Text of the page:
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Tanuvi Joe

IWB Blogger

With Newsroom And Tech Support, Shilpi Kapoor Is Breaking Barriers For People With Disabilities

  • IWB Post
  •  June 13, 2019

Some time back, I chatted with Ashwini Angadi, the founder of ‘Belaku Academy’. Being visually impaired herself, she told me about the various problems that people with disabilities have to face in India. Today, I talked to someone, who set up force to address these problems.

As I enter the office of Barrier Break,‘ I’m greeted with smiles. I trail the positive vibe towards the cabin of the woman who had created a space where people with disabilities can now reach their full potential and access all kinds of tech gadgets that were once only a dream for them.

Shilpi Kapoor, the founder of ‘Barrier Break,’ ‘Techshare’ and ‘NewzHook, talks about how being patient leads to success. Excerpts:

We read that your mentor in your previous company inspired you to do something for the people with disabilities.

My mentor and I always communicated over the phone, and I had never imagined him to have a disability. He then told me that why don’t I try to help better the lives of people with disability and that got me curious, leading me to tons of research and ultimately setting up Barrier Break. I wanted to set up a system that would cater to all kinds of disabilities.

 

Disabled people

Shilpi assisting colleagues at Barrier Break

First, you started computer training for print-impaired children in your house. Tell us how the idea escalated into a venture.

I literally did that on a whim. I was in a learning program, and when I took up computer training for kids with disabilities, I realized that we can teach them all the skills required but it won’t be of any use if no one employs them. We used to go door to door to ask money from people for this cause. During this time, I felt like a beggar with a begging bowl. People with disabilities have an equal right to education, training as well as jobs. Also, I don’t believe in anything free. If something is given for free, we’re bound to take that service for granted.

To address this issue, we approached several already established MNCs and news organizations. We pitched a plan on how they can make their services disabled-friendly. But only because we were rejected by them, we had to set up an organization from scratch. And today we have people with disabilities working as salespersons, leaders of accessibility testing, training managers, etc. Our newsroom is run by deaf people.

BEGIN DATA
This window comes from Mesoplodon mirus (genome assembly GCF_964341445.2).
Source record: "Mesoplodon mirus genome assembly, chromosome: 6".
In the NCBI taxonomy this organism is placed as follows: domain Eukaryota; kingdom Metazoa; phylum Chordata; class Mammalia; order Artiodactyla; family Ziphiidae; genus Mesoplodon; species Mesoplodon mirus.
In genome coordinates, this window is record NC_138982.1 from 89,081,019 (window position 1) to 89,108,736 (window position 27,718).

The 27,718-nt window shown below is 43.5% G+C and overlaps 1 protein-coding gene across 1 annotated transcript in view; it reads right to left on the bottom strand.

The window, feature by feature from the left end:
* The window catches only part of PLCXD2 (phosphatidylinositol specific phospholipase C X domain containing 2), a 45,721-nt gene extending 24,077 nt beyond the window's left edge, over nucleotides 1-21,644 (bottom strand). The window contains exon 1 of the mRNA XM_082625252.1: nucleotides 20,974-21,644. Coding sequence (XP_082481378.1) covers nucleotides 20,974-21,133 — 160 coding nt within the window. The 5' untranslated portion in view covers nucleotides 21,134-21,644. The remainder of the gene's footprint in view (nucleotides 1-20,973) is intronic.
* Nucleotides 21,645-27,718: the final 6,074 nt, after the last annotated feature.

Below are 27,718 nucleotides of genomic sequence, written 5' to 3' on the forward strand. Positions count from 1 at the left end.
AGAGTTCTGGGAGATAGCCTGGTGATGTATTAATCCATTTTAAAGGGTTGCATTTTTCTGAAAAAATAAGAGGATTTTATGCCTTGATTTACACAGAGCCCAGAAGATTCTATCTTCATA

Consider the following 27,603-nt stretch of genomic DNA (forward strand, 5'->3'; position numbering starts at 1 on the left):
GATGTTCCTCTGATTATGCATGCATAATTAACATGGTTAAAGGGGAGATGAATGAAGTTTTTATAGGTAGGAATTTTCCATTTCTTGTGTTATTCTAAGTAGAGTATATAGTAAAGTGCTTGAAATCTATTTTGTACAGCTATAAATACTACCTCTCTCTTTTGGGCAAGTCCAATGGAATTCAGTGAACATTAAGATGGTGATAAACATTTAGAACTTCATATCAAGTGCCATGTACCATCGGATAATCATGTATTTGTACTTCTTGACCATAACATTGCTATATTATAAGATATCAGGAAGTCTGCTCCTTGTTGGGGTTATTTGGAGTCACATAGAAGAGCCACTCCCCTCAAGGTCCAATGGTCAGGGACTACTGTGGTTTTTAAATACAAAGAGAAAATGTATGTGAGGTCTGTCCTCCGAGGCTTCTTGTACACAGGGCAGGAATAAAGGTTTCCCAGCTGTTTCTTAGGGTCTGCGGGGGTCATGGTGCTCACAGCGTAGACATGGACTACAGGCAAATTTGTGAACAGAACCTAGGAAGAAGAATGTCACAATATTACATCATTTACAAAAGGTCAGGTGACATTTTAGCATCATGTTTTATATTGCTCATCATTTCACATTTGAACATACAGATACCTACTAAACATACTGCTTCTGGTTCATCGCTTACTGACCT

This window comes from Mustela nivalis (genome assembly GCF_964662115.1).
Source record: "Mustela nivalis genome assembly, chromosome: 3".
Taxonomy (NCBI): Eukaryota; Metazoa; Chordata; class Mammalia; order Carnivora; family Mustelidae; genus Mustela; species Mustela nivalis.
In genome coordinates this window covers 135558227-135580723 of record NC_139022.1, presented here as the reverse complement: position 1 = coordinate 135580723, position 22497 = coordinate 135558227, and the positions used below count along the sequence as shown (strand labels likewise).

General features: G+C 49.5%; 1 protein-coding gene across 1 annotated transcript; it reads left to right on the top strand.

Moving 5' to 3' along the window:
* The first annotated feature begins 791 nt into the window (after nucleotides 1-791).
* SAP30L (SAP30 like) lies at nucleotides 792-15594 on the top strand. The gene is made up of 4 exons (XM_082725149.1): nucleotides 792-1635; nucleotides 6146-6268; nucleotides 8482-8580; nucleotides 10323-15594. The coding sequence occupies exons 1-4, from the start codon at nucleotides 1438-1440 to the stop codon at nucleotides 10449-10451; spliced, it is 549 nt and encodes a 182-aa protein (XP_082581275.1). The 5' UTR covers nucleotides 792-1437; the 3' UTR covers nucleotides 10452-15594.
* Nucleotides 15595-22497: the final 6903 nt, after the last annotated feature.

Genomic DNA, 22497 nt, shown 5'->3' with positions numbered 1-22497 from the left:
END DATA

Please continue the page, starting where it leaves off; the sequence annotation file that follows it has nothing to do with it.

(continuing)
These people are just like you and me. They only require training to learn the skill and a little bit of adjustment, that’s all. The intolerance of Indian society towards people with disabilities is reflected in the demographics of our clients. 80% of our clients are international and only 20% are Indian clients.

Abroad, there is no such discrimination and all that is expected of you is to deliver efficient results on time.

Disabled people

Employees busy at work

What, according to you, are three important facilities to be provided that can help the community of persons with disabilities to grow in life?

  1. MNCs should open their doors to disabled-friendly services. These same MNCs abroad are disabled-friendly. Even when it comes to television shows and movies, there are captions and audio-description services, but nothing as such in India.
  2. Don’t assume that jobs of lower caliber should be given to people with disabilities. If you are given something you don’t like, would you work efficiently? It’s important to recognize their core skills and accordingly put them in spaces where they can work best even if it’s digital marketing, being a DJ or even a plumber.
  3. In our day to day lives, we come in contact with at least 8-10 pieces of technology. But how many in the list are disabled-friendly. Yes, everyone in India has a 4G phone but are there any services provided by the mobile network company that the community can avail?

How do you manage to fund this project?

We had approached ‘Avishkar’ in the beginning and they immediately bought into our idea. However, three years back, we gave them an exit and from then on we have been financially independent and self-sustainable. We are also working on developing innovative products.

Disabled people